What are the metabolic derangements and how are they treated?
The clinical symptoms of pyloric stenosis usually lead to hypovolemia and a hypochloremic, hypokalemic metabolic alkalosis. Since the vomitus consists only of gastric contents, there is a loss of hydrogen, sodium, potassium, and chloride ions. Initially, the renal response is to maintain acid–base balance. Alkaline urine is excreted because the bicarbonate load presented to the kidney exceeds the absorp-tion capability of the proximal tubules. Therefore, the excess bicarbonate is excreted in the urine. In addition, at the distal tubules aldosterone is secreted which increases sodium reab-sorption and potassium excretion. The loss of potassium is further exacerbated by the exchange of hydrogen ions for potassium ions in an effort to maintain acid–base balance.
As the infant becomes more dehydrated the renal response is aimed at maintaining intravascular volume. This is attained by secretion of aldosterone which will result in conservation of sodium ions and further loss of potassium ions. Furthermore, in the distal tubule sodium is conserved at the expense of hydrogen ions and an acidic urine is excreted.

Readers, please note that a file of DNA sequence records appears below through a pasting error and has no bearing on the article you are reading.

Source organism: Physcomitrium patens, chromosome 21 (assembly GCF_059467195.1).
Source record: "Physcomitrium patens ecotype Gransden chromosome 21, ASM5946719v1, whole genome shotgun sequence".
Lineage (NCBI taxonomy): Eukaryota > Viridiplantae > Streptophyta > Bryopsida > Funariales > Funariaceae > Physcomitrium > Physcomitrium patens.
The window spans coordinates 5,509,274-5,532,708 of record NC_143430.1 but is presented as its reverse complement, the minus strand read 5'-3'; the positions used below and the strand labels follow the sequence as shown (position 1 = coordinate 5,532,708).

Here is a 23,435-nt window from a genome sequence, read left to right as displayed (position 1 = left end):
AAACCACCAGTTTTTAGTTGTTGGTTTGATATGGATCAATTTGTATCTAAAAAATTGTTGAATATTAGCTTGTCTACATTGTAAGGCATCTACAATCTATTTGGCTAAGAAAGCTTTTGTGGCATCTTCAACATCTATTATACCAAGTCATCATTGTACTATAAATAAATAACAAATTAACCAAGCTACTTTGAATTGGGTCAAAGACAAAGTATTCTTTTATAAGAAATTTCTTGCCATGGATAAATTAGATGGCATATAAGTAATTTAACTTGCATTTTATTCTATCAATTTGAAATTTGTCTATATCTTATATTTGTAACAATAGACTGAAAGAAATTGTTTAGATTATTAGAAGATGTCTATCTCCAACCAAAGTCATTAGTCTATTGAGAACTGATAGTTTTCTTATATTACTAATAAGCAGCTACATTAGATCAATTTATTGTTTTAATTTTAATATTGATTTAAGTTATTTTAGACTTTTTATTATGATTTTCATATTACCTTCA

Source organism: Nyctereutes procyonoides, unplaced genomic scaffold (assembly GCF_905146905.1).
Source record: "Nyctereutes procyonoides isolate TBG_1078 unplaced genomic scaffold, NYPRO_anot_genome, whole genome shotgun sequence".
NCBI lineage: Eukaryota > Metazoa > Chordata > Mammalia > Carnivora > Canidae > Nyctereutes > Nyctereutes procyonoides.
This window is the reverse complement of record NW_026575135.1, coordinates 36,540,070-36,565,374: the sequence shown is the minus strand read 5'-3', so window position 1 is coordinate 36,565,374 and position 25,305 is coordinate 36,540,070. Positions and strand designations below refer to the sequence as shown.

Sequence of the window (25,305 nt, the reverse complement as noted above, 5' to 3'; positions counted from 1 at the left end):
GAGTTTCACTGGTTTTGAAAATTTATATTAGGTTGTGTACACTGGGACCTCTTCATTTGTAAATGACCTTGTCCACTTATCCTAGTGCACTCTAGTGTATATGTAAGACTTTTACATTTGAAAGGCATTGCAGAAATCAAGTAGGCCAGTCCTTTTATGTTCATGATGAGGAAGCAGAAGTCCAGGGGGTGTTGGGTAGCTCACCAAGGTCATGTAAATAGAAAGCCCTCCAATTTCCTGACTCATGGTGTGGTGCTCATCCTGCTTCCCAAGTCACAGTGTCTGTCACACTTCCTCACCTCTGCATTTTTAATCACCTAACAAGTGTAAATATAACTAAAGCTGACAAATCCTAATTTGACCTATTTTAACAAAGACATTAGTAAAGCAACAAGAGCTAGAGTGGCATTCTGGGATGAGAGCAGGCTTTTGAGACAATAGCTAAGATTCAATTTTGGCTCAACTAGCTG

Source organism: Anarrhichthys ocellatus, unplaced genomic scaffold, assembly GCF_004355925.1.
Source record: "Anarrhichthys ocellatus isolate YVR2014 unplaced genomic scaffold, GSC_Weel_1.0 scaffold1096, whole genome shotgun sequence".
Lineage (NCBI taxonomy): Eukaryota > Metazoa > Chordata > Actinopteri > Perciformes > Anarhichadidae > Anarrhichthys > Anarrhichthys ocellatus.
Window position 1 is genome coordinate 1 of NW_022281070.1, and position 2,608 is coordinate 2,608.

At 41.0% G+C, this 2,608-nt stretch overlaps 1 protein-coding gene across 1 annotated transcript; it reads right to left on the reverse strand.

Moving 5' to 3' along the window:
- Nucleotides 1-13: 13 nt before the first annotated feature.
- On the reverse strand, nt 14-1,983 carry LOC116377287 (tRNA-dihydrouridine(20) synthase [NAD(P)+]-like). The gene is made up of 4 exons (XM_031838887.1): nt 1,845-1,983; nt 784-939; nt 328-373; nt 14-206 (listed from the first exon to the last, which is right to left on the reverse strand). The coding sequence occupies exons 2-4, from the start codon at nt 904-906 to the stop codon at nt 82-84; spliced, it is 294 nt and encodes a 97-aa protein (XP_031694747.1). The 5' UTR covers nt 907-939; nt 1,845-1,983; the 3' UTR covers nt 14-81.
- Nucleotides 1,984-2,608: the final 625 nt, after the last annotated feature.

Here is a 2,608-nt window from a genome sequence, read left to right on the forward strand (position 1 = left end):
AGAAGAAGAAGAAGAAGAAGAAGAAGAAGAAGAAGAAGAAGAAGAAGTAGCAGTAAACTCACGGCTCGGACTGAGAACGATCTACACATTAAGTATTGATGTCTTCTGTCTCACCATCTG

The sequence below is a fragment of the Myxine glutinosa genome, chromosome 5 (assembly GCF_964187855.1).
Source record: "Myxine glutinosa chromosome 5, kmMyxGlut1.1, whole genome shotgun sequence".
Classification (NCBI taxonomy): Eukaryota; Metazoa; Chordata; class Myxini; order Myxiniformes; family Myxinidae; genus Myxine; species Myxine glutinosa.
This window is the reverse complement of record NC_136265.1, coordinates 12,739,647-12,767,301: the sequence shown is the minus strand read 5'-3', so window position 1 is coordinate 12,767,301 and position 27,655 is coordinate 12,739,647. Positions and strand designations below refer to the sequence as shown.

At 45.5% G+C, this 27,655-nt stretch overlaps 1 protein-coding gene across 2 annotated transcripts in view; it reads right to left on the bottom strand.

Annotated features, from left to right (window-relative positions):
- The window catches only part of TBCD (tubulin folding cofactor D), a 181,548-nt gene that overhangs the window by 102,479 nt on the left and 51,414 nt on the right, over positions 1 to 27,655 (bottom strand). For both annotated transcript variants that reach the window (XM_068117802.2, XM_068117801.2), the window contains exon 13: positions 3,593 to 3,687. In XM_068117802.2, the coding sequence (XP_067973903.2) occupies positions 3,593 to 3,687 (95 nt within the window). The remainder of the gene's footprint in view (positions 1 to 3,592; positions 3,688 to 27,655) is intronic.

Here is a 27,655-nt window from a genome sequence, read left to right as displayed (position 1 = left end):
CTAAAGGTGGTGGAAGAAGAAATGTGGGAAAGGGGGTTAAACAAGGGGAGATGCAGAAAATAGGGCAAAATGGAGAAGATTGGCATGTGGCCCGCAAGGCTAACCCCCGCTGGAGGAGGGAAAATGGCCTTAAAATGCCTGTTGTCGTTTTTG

The degree of dehydration should be assessed to guide fluid resuscitation. Sodium chloride is the isotonic fluid of choice for resuscitation. It may be necessary to rapidly correct hypovolemia with 10–20 cc/kg of normal saline if the patient is exhibiting signs of shock. Glucose should be administered as well. These infants may have depleted glycogen stores in the liver leading to the development of hypoglycemia if glucose is not provided.
Hypovolemia and electrolyte and acid–base derange-ments should be corrected prior to surgical intervention.